Several plant lineages evolved the ability to obtain carbon from the mycorrhizal fungi in their roots. These mycoheterotrophic plants provide outstanding opportunities for studying convergent evolution (representing at least 47 losses of photosynthesis in land plants, likely far exceeding the number of origins of parasitic plants), plant-microbe interactions (typically they indirectly parasitize green plants through shared mycorrhizal fungi), conservation biology (there are many rare and poorly known lineages), plant morphology and anatomy (unusual reductions in vegetative form; adaptations for plant-fungal interactions; floral modifications), evolution, systematics and phylogeny (e.g., modification, reduction and rate elevation in plastid and other plant genomes), and biogeography (disjunct distributions). Crucial developments in the fields of ecology and evolution have led to significant progress in our understanding of mycoheterotrophic plants. Here we pull together recent insights on these fascinating organisms in an intregrative symposium on their biology.
Wanek W, Huber W, Arndt SK, Popp M (2002) Mode of photosynthesis during different life stages of hemiepiphytic species. Functional Plant Biology 29, 725–732.
Beginning with flowering the leaves begin to wither. So the flower starts its additional CAM photosynthesis and secures a sufficient supply with nutrients even under conditions of increasing heat and drought.
The seedling is developing under conditions of a mycoheterotrophic supply with nutrients. Developing the first leaves, photosynthesis becomes possible. It can be assumed that the C3 mechanism of photosynthesis is still dominant, since temperatures are moderate in spring and there is enough water. And the plant needs to grow quickly, to build up biomass. Here the C3 photosynthesis has a clear advantage.
-Mesophyll cells perform only initial fixation in C4 plants.
CAM- Separation of initial CO2 fixation and calvin cycle is between night and day.
In this study, we investigate the occurrence of CAM photosynthesis in 200 native orchid species from Panama and 14 non-native species by carbon isotopic composition (δ13C) and compare these values with nocturnal acid accumulation measured by titration in 173 species.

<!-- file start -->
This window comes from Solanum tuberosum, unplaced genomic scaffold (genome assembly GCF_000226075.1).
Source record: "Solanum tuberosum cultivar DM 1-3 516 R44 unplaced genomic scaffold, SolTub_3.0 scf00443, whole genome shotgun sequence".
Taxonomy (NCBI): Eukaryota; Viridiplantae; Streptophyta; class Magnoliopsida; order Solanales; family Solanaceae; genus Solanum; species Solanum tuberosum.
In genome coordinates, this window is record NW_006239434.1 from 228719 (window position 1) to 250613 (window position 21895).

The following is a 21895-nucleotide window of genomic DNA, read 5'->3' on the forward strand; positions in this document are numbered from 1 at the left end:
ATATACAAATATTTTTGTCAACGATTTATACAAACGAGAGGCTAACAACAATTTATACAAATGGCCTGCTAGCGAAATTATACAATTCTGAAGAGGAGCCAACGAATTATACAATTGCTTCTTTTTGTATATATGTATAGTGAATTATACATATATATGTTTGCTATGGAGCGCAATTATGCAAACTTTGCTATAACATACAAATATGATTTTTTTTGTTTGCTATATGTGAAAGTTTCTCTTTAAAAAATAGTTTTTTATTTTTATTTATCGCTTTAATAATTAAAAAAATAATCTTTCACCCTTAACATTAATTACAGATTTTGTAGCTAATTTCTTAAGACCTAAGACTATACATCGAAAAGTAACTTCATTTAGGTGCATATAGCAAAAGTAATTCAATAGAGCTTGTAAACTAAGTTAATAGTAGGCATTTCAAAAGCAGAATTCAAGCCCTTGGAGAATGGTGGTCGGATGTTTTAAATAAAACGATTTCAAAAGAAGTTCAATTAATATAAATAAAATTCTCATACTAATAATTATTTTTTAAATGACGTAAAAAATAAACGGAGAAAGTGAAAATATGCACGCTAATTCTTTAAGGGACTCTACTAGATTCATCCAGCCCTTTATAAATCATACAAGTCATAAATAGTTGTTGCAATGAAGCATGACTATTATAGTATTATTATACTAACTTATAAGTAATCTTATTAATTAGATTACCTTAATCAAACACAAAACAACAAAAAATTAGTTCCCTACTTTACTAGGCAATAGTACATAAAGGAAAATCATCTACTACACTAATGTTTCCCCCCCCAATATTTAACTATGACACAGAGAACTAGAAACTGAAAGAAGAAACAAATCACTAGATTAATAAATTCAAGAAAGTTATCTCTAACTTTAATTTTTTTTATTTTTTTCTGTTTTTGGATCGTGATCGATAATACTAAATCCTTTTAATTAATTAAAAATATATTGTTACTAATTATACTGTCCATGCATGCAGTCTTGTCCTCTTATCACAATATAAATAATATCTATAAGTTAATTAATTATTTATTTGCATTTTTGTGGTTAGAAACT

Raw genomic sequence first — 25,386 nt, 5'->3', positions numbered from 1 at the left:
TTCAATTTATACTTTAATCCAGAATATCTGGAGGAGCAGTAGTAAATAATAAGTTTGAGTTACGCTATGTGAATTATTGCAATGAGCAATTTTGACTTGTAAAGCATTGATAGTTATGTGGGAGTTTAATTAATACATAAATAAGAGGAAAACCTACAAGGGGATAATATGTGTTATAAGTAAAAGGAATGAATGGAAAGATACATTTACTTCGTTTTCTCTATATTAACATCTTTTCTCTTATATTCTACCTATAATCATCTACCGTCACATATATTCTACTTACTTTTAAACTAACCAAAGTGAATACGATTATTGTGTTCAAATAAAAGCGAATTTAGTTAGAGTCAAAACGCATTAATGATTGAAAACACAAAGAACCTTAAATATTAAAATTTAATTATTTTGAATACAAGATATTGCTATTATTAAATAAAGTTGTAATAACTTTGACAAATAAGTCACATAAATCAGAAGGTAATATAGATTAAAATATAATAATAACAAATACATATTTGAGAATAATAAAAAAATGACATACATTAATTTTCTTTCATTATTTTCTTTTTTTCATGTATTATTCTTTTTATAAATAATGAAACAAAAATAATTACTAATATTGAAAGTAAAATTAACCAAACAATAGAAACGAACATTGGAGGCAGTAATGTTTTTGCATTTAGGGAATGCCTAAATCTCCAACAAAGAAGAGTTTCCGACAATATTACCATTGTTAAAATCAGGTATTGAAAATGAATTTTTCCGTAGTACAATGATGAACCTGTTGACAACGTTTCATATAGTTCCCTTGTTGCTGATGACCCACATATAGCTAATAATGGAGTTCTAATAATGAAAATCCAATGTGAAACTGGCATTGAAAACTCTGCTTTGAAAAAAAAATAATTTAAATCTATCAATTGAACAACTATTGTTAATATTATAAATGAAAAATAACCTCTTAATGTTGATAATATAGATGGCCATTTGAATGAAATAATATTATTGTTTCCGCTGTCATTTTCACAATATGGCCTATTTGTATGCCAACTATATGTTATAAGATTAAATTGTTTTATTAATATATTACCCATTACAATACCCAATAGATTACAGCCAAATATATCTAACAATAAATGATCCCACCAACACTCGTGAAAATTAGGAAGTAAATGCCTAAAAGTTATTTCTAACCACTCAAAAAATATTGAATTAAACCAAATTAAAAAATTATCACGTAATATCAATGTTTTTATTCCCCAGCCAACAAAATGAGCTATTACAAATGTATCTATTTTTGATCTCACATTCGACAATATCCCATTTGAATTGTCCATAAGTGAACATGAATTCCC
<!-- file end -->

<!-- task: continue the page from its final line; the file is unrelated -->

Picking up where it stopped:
An advantage of the floral photosynthesis is the ideal position of flowers to the sun light. The higher amount of light energy absorbed enables a higher capacity to store CO2. Though there is no detailed research yet, there are many signs that especially the Mediterranean Ophrys master a floral photosynthesis. The CAM metabolism enables them to survive in dry climates, on rock grounds, with early withering leaves. The evolution of the Ophrys labellum fulfilled two functions: the adaption to pollinators and the ability of floral photosynthesis.
Compare & Contrast
C3- No separation of initial CO2 fixation and calvin cycle
-Stomata opens in the day
-Best adapted to cool, wet environments
-mesophyll cells perform complete photosynthesis in C3 plants
C4- Separation between mesophyll and bundle-sheath cells (in space)
-Stomata opens in the day
-Best adapted to Hot, sunny environments.
Since CAM plants have to store CO2 by night in order to enable the daily photosynthesis, they have enlarged vacuoles. Thick leaves can store more organic acid which conserves CO2 in night time. It may well be that this is also the case with the floral photosynthesis of Ophrys. One clear sign is the thick Ophrys labellum – the form which also has its special function to imitate female pollinators to induce pseudo copulation. The often low height of Ophrys is an additional sign that those species are at least facultative CAM plants, since there is less biomass produced.
Most orchids with thin leaves use a C3 photosynthesis. Among them are the genera Orchis, Dactylorhiza, Anacamptis and Neotinea. Those with thick leaves can master CAM photosynthesis, for example the tropical genera Phalaenopsis, Cymbidium or Cattleya.
Although thick leaves were related to δ13C values in the CAM range, some thin-leaved orchids were capable of CAM photosynthesis, as demonstrated by acid titration.
There are also plants with a facultative CAM photosynthesis: the water saving mode will only be used in dry summer times. In spring, the budding plants still use the C3 photosynthesis. While CAM has the advantage of a lesser water consumption it also has a big disadvantage: The production of biomass is quite lower. CAM plants grow much slower than C3 plants.
The advantage of this CAM photosynthesis compared with the standard C3 photosynthesis: The plant cells receive carbon dioxide at night. Then, the stomata of the plant tissue are open. In the daily heat they can be closed, so the plant is protected from dehydration. The CO2 received by night is stored in the vacuoles of the cell in form of malic acid. By day, it will be transformed to carbon dioxide and oxygen by the help of light energy. The CAM photosynthesis only needs less than a fifth of the water amount which is normally necessary in the case of C3 photosynthesis. Therefore, the plant can survive in dry times and is protected against lack of water.